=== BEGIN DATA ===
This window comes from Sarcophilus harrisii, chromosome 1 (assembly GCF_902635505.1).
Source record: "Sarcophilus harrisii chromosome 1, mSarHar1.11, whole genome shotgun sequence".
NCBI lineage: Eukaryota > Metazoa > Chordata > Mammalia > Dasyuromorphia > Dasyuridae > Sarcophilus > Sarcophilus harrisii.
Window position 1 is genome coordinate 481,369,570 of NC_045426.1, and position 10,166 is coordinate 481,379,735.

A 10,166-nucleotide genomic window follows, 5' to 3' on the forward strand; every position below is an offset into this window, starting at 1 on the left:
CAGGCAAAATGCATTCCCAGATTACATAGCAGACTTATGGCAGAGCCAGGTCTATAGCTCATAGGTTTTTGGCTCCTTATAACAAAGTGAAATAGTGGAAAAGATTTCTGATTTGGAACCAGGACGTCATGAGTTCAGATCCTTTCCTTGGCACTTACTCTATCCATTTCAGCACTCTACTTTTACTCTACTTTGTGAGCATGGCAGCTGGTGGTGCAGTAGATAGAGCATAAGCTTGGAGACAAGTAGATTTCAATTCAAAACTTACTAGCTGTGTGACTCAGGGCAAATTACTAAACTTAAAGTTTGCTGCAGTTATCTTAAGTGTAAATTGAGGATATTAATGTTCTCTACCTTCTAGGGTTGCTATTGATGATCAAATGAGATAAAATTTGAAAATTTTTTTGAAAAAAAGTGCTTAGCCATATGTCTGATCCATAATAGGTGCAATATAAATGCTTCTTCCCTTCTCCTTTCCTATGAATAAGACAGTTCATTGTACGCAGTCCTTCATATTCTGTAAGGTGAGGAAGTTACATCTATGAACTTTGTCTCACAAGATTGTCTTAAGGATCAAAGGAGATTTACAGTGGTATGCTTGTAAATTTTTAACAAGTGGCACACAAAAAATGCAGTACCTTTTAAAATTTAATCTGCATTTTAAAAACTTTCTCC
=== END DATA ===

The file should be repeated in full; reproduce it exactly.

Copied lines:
This window comes from Sarcophilus harrisii, chromosome 1 (assembly GCF_902635505.1).
Source record: "Sarcophilus harrisii chromosome 1, mSarHar1.11, whole genome shotgun sequence".
NCBI lineage: Eukaryota > Metazoa > Chordata > Mammalia > Dasyuromorphia > Dasyuridae > Sarcophilus > Sarcophilus harrisii.
Window position 1 is genome coordinate 481,369,570 of NC_045426.1, and position 10,166 is coordinate 481,379,735.

A 10,166-nucleotide genomic window follows, 5' to 3' on the forward strand; every position below is an offset into this window, starting at 1 on the left:
CAGGCAAAATGCATTCCCAGATTACATAGCAGACTTATGGCAGAGCCAGGTCTATAGCTCATAGGTTTTTGGCTCCTTATAACAAAGTGAAATAGTGGAAAAGATTTCTGATTTGGAACCAGGACGTCATGAGTTCAGATCCTTTCCTTGGCACTTACTCTATCCATTTCAGCACTCTACTTTTACTCTACTTTGTGAGCATGGCAGCTGGTGGTGCAGTAGATAGAGCATAAGCTTGGAGACAAGTAGATTTCAATTCAAAACTTACTAGCTGTGTGACTCAGGGCAAATTACTAAACTTAAAGTTTGCTGCAGTTATCTTAAGTGTAAATTGAGGATATTAATGTTCTCTACCTTCTAGGGTTGCTATTGATGATCAAATGAGATAAAATTTGAAAATTTTTTTGAAAAAAAGTGCTTAGCCATATGTCTGATCCATAATAGGTGCAATATAAATGCTTCTTCCCTTCTCCTTTCCTATGAATAAGACAGTTCATTGTACGCAGTCCTTCATATTCTGTAAGGTGAGGAAGTTACATCTATGAACTTTGTCTCACAAGATTGTCTTAAGGATCAAAGGAGATTTACAGTGGTATGCTTGTAAATTTTTAACAAGTGGCACACAAAAAATGCAGTACCTTTTAAAATTTAATCTGCATTTTAAAAACTTTCTCC